- Specific anti-hypertensive drug selection based on genotypes
Aside from looking at nutrigenomics, a trending topic in healthcare studying the effects of foods and food constituents on gene expression, Dr. Houston recommends patients to try out the DASH DIET–Dietary Approaches to Stop Hypertension.
Dr. Janethy from Malaysia shares details of her clinical studies with palm kernel butter (PKB) showing positive results related to this ancient fat that has long been reviled. The verdict is out. Saturated fat and cholesterol doesn’t cause heart disease, sugar is the enemy here.
A relentless campaign based on flawed studies have convinced consumers that eating traditional, animal fats like butter and cheese is bad, while highly processed, industrial vegetable oils like corn and soybean oil that go rancid easily is healthy.
– Dr. Janethy Balakrishnan Bokstrom, President, Association of Integrative Medicine Malaysia
Fats formed the cornerstone of ancient diets that were crucial for our ancestor’s brain development, general growth and reproduction. Palm kernel butter is 82% saturated fat, out of which 48% to 50 % is lauric acid, which is vital for brain health.
Low-glycaemic carbohydrates, moderate proteins and high saturated fats present a well-founded formula to prevent metabolic diseases.
– Dr. Janethy Balakrishnan Bokstrom, President, Association of Integrative Medicine Malaysia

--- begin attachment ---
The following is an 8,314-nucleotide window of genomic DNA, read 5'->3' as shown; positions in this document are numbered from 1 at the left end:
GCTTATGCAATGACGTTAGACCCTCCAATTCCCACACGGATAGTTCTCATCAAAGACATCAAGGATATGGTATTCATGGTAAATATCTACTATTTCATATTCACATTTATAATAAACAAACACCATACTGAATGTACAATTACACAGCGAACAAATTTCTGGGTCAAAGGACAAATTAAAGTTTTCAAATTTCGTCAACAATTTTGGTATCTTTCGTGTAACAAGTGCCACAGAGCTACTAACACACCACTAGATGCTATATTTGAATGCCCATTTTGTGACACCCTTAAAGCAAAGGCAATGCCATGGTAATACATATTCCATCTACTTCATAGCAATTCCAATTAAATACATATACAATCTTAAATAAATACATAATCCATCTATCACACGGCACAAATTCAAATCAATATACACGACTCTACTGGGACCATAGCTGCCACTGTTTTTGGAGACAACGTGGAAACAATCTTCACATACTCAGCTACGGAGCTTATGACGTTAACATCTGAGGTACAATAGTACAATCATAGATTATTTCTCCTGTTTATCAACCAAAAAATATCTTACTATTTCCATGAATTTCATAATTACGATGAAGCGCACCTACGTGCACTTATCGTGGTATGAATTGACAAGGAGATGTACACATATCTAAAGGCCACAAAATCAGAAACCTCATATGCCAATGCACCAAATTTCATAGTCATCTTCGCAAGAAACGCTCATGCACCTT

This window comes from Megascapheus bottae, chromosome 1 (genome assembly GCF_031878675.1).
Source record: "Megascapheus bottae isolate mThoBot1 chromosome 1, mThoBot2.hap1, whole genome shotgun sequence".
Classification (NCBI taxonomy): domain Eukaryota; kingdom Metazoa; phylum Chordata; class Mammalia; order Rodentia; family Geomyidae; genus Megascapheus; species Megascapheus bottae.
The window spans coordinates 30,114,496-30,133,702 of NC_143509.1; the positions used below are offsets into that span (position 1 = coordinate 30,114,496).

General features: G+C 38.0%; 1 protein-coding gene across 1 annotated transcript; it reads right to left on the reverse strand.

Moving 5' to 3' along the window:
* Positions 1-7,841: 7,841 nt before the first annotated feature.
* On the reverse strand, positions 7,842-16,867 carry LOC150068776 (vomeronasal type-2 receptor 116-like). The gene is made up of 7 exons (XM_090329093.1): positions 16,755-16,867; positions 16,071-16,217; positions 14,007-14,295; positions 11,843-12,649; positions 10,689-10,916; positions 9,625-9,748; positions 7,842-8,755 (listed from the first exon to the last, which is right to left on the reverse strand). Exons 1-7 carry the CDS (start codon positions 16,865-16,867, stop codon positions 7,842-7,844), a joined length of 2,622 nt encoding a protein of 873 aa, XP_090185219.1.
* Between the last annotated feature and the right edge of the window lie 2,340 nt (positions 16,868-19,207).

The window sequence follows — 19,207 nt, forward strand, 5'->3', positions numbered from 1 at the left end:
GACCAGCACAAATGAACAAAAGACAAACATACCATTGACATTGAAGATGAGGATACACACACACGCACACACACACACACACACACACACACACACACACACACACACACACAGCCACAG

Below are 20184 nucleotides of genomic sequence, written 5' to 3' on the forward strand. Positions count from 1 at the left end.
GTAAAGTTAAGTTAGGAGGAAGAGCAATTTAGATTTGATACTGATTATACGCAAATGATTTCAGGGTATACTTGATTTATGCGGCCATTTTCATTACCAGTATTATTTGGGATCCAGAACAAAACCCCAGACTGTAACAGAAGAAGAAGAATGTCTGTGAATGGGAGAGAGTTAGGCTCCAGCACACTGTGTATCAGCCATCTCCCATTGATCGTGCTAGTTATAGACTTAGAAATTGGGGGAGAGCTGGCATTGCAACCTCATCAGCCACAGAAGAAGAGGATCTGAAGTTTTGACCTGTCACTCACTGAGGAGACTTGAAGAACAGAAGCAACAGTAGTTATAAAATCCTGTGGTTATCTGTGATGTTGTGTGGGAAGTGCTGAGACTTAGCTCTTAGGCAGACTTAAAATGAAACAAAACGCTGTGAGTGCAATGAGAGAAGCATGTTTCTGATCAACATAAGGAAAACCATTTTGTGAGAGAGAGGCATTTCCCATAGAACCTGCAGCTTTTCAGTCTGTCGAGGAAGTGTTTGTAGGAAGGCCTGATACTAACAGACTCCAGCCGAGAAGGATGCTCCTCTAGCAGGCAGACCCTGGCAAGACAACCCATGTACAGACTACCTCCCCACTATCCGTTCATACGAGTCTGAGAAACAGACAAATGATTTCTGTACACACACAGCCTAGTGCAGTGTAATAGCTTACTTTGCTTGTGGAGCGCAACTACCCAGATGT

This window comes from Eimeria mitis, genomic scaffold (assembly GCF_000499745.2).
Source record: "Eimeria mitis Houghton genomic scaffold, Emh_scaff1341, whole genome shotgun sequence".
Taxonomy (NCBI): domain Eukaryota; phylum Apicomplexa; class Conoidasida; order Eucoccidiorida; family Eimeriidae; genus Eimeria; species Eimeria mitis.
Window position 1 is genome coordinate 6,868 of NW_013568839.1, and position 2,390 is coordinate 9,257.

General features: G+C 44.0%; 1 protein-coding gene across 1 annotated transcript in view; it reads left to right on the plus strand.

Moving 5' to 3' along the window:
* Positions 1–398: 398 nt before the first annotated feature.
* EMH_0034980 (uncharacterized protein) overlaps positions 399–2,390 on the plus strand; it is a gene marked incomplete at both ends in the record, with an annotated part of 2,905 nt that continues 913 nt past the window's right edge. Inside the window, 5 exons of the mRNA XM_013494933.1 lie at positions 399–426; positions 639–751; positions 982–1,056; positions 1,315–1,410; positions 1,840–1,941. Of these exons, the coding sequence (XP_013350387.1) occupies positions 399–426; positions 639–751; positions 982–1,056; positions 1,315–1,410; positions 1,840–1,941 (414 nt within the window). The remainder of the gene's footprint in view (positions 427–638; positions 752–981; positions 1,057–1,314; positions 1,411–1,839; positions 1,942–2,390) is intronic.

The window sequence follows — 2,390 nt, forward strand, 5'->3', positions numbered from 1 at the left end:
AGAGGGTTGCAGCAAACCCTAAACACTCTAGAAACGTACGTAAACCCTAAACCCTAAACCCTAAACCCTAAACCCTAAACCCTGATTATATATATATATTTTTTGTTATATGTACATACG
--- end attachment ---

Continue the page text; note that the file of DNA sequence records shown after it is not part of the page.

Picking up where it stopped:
Insulin is the primary hormone that causes the metabolic cascade of degenerative disorders in the body. Insulin signaling, mTOR and autophagy control cellular mechanisms, as well as signaling pathways regulate ageing. Dietary fat is the only source of energy that does not trigger insulin at all, as even protein does to some degree.
Moreover, dietary fat lowers the glycaemic index of sugary and starchy foods when they’re consumed together, slowing the rate at which the carbohydrates are metabolised into blood glucose, therefore mitigating the need for high levels of insulin. Obesity is a phenomenon that correlates closely with sugar and not fat consumption, which makes perfect scientific sense.
Dr. Fred Pescatore
Dr. Pescatore, a key US key spokesperson for healthy living and a New York Times bestselling author of the The Hampton’s Diet, and The Hampton’s Diet Cookbook, emphasises a wholefoods approach to health and weight management. He speaks about Metabolic Syndrome – a group of risk factors–high blood pressure, high blood sugar, unhealthy cholesterol levels, and abdominal fat. A large waist circumference is an indicator for metabolic syndrome and is more prevalent in the Middle East than the US. This impacts the health insurance industry.